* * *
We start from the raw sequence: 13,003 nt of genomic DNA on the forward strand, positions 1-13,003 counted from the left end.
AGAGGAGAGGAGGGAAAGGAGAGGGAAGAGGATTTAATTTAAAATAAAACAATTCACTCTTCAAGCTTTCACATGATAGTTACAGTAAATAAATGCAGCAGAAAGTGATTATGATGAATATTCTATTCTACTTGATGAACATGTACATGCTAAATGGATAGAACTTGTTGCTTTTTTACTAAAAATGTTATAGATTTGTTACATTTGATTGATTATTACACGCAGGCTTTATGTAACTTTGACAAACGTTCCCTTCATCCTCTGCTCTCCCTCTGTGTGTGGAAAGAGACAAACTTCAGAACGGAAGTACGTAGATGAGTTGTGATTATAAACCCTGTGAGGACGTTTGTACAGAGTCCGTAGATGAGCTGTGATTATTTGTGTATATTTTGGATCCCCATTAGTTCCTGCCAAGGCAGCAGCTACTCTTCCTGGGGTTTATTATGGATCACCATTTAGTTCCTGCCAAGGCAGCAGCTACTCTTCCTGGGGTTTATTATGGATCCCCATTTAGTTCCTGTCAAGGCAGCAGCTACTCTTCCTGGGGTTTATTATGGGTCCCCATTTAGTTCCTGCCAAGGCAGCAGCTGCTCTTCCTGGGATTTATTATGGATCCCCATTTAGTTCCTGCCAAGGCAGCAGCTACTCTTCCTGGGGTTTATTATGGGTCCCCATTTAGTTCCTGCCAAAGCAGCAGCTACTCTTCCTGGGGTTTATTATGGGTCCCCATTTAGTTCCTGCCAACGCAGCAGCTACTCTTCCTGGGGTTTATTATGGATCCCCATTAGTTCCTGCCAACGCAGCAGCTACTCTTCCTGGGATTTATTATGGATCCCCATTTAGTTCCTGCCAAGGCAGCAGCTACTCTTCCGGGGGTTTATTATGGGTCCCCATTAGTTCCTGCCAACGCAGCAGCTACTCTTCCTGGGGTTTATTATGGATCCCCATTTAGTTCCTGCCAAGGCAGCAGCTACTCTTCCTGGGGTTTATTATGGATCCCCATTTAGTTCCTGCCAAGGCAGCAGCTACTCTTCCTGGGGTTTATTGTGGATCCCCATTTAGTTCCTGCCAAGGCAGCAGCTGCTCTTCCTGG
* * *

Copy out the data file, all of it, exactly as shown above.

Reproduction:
We start from the raw sequence: 13,003 nt of genomic DNA on the forward strand, positions 1-13,003 counted from the left end.
AGAGGAGAGGAGGGAAAGGAGAGGGAAGAGGATTTAATTTAAAATAAAACAATTCACTCTTCAAGCTTTCACATGATAGTTACAGTAAATAAATGCAGCAGAAAGTGATTATGATGAATATTCTATTCTACTTGATGAACATGTACATGCTAAATGGATAGAACTTGTTGCTTTTTTACTAAAAATGTTATAGATTTGTTACATTTGATTGATTATTACACGCAGGCTTTATGTAACTTTGACAAACGTTCCCTTCATCCTCTGCTCTCCCTCTGTGTGTGGAAAGAGACAAACTTCAGAACGGAAGTACGTAGATGAGTTGTGATTATAAACCCTGTGAGGACGTTTGTACAGAGTCCGTAGATGAGCTGTGATTATTTGTGTATATTTTGGATCCCCATTAGTTCCTGCCAAGGCAGCAGCTACTCTTCCTGGGGTTTATTATGGATCACCATTTAGTTCCTGCCAAGGCAGCAGCTACTCTTCCTGGGGTTTATTATGGATCCCCATTTAGTTCCTGTCAAGGCAGCAGCTACTCTTCCTGGGGTTTATTATGGGTCCCCATTTAGTTCCTGCCAAGGCAGCAGCTGCTCTTCCTGGGATTTATTATGGATCCCCATTTAGTTCCTGCCAAGGCAGCAGCTACTCTTCCTGGGGTTTATTATGGGTCCCCATTTAGTTCCTGCCAAAGCAGCAGCTACTCTTCCTGGGGTTTATTATGGGTCCCCATTTAGTTCCTGCCAACGCAGCAGCTACTCTTCCTGGGGTTTATTATGGATCCCCATTAGTTCCTGCCAACGCAGCAGCTACTCTTCCTGGGATTTATTATGGATCCCCATTTAGTTCCTGCCAAGGCAGCAGCTACTCTTCCGGGGGTTTATTATGGGTCCCCATTAGTTCCTGCCAACGCAGCAGCTACTCTTCCTGGGGTTTATTATGGATCCCCATTTAGTTCCTGCCAAGGCAGCAGCTACTCTTCCTGGGGTTTATTATGGATCCCCATTTAGTTCCTGCCAAGGCAGCAGCTACTCTTCCTGGGGTTTATTGTGGATCCCCATTTAGTTCCTGCCAAGGCAGCAGCTGCTCTTCCTGG